4Section 13 of “An Act making provision for the (payment of the) Debt of the United States” provided “That a loan be proposed to the amount of twenty-one million and five hundred thousand dollars.… And that the sums which shall be subscribed to the said loan, shall be payable in the principal and interest of the certificates or notes, which prior to the first day of January last, were issued by the respective states, as acknowledgments or evidences of debt by them respectively owing …” (1 Stat. description begins The Public Statutes at Large of the United States of America (Boston, 1845). description ends 142 [August 4, 1790]).

5See William Skinner to H, July 22, August 11, 29, 1791, and H to Skinner, August 12, September 8, 1791.

6Oliver Wolcott, Jr., had written as follows to Richard Wylly, commissioner of loans for Georgia, on July 13, 1792, concerning a proposal before the Georgia legislature to reissue certificates: “It is suggested that application has or will be made to subscribe in your office on account of the State of Georgia, a sum of State Certificates which have been absorbed in Tares or otherwise discharged by the State, and that the Treasurer & Auditor of the State, have declared it as their opinion that in case such a subscription should be rejected by the United States, the State would be warranted in taking means to regain an adequate sum, by negociating any of their Funds.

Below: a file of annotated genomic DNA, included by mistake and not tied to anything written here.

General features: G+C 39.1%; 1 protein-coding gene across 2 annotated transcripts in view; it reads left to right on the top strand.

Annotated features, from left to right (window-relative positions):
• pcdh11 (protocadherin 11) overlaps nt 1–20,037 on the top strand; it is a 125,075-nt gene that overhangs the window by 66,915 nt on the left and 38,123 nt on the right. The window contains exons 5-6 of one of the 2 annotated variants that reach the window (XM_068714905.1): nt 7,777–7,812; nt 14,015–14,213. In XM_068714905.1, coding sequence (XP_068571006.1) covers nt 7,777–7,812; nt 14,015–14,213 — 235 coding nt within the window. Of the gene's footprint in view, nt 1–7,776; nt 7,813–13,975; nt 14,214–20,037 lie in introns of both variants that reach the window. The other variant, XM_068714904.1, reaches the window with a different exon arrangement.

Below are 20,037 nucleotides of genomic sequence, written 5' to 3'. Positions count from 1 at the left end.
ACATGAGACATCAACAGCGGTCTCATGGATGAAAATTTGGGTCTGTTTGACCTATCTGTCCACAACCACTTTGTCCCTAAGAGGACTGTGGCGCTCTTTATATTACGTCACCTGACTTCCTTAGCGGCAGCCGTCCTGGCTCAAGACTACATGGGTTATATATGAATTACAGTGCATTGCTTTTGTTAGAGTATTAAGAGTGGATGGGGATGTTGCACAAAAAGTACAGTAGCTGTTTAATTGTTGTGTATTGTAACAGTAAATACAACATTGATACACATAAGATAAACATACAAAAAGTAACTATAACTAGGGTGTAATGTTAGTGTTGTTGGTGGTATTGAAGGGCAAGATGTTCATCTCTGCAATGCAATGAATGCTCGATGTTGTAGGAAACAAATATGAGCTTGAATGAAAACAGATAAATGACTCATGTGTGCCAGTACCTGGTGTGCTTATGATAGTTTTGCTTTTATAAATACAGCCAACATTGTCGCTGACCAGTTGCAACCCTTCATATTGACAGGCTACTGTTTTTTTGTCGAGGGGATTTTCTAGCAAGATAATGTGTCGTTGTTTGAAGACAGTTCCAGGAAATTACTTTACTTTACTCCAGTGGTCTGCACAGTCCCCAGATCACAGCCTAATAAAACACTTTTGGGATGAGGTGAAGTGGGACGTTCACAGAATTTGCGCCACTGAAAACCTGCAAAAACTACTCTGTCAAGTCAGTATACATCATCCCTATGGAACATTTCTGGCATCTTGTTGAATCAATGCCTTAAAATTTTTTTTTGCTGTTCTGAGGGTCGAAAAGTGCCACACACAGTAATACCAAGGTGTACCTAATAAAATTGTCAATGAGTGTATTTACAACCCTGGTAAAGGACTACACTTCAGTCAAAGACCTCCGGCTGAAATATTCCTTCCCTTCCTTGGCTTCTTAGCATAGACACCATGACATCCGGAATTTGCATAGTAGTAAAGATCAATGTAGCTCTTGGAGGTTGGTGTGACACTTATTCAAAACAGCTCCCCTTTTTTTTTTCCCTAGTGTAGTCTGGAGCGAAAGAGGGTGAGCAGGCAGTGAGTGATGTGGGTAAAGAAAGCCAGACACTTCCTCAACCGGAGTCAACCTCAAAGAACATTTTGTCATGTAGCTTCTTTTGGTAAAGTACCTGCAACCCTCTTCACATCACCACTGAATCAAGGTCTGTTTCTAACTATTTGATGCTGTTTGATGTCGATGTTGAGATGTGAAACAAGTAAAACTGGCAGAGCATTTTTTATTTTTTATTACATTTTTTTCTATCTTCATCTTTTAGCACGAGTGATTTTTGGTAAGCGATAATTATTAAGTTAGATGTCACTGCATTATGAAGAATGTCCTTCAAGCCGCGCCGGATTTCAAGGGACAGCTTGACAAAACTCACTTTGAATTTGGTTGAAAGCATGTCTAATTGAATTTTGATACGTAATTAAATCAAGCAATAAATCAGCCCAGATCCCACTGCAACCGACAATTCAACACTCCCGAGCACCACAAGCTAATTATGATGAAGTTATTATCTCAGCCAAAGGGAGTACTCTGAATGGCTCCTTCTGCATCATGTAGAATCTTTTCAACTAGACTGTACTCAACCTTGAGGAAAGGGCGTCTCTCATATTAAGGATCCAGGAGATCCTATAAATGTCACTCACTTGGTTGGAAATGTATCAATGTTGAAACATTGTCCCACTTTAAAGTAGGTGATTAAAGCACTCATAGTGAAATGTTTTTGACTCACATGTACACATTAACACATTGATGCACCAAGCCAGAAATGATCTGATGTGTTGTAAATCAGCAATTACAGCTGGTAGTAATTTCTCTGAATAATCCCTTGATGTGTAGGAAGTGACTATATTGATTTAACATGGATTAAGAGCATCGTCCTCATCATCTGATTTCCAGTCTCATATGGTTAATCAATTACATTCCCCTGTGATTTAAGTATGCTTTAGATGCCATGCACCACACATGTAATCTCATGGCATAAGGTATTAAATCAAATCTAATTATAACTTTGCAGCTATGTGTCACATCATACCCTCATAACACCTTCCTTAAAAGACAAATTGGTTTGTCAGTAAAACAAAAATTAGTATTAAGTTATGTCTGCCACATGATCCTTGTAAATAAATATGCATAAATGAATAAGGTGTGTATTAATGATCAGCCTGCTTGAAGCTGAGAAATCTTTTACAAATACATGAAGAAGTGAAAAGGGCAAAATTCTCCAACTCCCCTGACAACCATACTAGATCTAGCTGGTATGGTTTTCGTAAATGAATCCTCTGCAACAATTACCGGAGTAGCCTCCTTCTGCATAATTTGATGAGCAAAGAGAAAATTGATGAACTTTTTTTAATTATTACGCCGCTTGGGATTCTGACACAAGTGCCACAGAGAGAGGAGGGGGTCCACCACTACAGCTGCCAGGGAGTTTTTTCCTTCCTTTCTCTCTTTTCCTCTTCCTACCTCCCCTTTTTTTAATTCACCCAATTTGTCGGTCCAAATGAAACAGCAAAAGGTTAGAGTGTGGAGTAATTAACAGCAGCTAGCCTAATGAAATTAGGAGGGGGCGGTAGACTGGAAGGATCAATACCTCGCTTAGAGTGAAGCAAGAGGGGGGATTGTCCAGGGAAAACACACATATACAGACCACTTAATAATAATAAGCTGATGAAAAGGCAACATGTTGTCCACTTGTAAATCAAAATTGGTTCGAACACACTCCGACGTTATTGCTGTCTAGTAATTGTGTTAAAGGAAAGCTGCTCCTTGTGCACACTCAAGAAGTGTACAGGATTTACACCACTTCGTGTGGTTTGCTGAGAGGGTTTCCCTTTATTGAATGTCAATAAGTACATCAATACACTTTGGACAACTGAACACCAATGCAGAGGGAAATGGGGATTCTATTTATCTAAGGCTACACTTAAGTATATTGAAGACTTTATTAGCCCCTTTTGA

“Though it is confidently presumed that the State Legislature cannot be influenced to adopt a measure so injurious to its dignity & the interests of the public as to permit Certificates which have been discharged to be thrown again into circulation, yet I judge it necessary to apprize you of the opinion which has been expressed by the Audr. & Treasurer & to request your most vigilant attention to this subject.

“In case any Certificates shall be reissued from the State Treasury, you will not fail to reject them as they shall be presented at your Office, and also to transmit immediate notice thereof to this Office.” (ADf, Connecticut Historical Society, Hartford.)

7John Hopkins.